After his first 100 days in office, President Biden gave his first address to a joint session of congress on Wednesday night. Biden talked about his administration’s COVID-19 response and two major investment plans for American jobs and families. For the first time in American history, there were two women behind the President — Vice President Kamala Harris and Speaker of the House Nancy Pelosi.
Biden began his speech by reflecting on the worst pandemic the U.S. has seen in a century and the progress of the American Rescue Plan, which was signed into law on March 11.
“After I promised we’d get 100 million COVID-19 vaccine shots into people’s arms in 100 days, we will have provided over 220 million COVID shots in those 100 days,” Biden said.
More than half of American adults have received at least one dose of the COVID-19 vaccine and 90% of Americans live within five miles of a vaccination location, Biden said.
LSA sophomore Andrew Schaeffler, campus organizer for Students for Biden, said he was happy with Biden’s COVID-19 efforts.
“There are always going to be some of those classic campaign promises, but in terms of COVID, he’s come through,” Schaeffler said. “The promises with the most tangible impact have been fulfilled and exceeded.”
Biden also discussed his American Jobs Plan to create millions of livable-wage jobs, 75% of which he said would not require a college degree. The stated purpose of this legislation is to rebuild America’s infrastructure, including an upgrade to roads and bridges and replacing all lead pipes to ensure access to clean water. The legislation aims to support caregivers with better wages and benefits, positioning the U.S. to compete with foreign powers using a modern power grid and high-speed internet for every American, Biden said.
“This is the largest jobs plan since World War II,” Biden said. “American tax dollars are going to be used to buy American products, made in America, to create American jobs.”
LSA sophomore Evan Hall, Co-Chair of College Democrats, emphasized the impact of President Biden’s American Jobs Plan.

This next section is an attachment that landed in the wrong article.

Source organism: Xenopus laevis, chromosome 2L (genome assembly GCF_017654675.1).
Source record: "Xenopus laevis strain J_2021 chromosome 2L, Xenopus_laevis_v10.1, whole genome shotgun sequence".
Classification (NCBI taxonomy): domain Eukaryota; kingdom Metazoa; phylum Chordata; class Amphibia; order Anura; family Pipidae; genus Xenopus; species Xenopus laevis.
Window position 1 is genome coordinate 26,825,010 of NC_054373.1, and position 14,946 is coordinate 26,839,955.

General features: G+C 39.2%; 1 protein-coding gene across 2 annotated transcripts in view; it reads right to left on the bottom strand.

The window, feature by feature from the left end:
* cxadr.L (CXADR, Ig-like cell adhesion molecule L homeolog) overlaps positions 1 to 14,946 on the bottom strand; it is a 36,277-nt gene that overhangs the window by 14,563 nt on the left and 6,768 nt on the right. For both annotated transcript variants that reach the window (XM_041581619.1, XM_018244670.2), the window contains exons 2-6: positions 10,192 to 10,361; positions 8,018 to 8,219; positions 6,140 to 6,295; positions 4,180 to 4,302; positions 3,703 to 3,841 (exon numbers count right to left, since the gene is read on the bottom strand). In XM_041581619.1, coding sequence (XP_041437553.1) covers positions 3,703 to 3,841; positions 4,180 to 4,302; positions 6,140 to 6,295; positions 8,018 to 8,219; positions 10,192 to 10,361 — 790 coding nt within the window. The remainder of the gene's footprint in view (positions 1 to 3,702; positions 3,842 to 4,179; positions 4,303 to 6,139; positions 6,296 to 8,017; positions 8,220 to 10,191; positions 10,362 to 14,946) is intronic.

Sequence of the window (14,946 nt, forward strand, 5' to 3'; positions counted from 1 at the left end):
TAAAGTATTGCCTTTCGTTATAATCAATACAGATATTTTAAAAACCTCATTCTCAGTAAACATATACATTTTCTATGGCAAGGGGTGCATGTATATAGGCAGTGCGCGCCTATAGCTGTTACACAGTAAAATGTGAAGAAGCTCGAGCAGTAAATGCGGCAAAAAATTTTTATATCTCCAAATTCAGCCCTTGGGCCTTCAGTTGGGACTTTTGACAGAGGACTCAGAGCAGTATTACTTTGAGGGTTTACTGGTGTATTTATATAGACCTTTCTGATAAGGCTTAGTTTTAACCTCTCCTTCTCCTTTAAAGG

“I believe the broader legislation on human infrastructure—which includes anti-racism policies and immigration—and climate change are eager measures we are excited to see impact Michigan politics,” Hall said.
Later in his speech, Biden highlighted the four goals of his administration’s American Families Plan, which will aim to cut child poverty rates in half, Biden said. The plan intends to increase access to education by providing two years of universal preschool and two years of free community college; access to quality, affordable childcare; up to twelve weeks of paid parental and medical leave; and an extension of the childcare tax credit.
LSA freshman Matt Zhou, incoming fundraising chair for College Republicans, said many of his fellow members are worried about the financial feasibility of the American Families Plan. At a cost of $1.8 trillion in its current form, it would be one of the largest spending bills ever passed.
“There is a divide within our chapter, but some of us think that (the proposals) cost a lot of money,” Zhou said.
Biden said the U.S. would fund these plans without increasing the federal deficit by increasing tax rates for the wealthiest 1% of Americans, and without any tax increase on workers making less than $400,000 per year.
“We’re only going to affect 3/10 of 1% of all Americans,” Biden said. “I believe that what I propose is fair, it is responsible, it will pay for what I propose and it will create millions of jobs.”
Zhou said there is bipartisan support for a lot of the legislative goals that President Biden presented before the joint session of Congress. Lowering prescription drug prices, pulling troops out of Afghanistan and infrastructure are issues important to both parties, he said. However, he expressed doubt that legislators will achieve a significant amount during Biden’s tenure.
“I don’t think much will happen,” Zhou said. “I’m hopeful, I don’t know what Congress will do in the next few months. If they can work together, that’s what we should be striving for, especially in a partisan time like today.”
Schaeffler said that he was most excited about President Biden’s call on Congress to protect voting rights. Biden urged Congress to pass the For the People Act and the John Lewis Voting Rights Advancement Act to protect the unprecedented number of people who voted in the 2020 election.
“HR-1 and the John Lewis Voting Rights Act are pro-democracy efforts, make voting easier and include various structural reforms,” Schaeffler said. “At the end of the day, when more people have access (to voting), it makes the government more democratic.”
President Biden emphasized his hope for bipartisan support for his agenda in order to ensure the U.S.’s global leadership continues into the 21st century, but also signaled his readiness to move forward regardless.
“I’d like to meet with those who have ideas that are different, that they think are better,” Biden said. “But the rest of the world is not waiting for us. From my perspective, doing nothing is not an option.”
Daily Staff Reporter Scarlett Bickerton can be reached at firstname.lastname@example.org.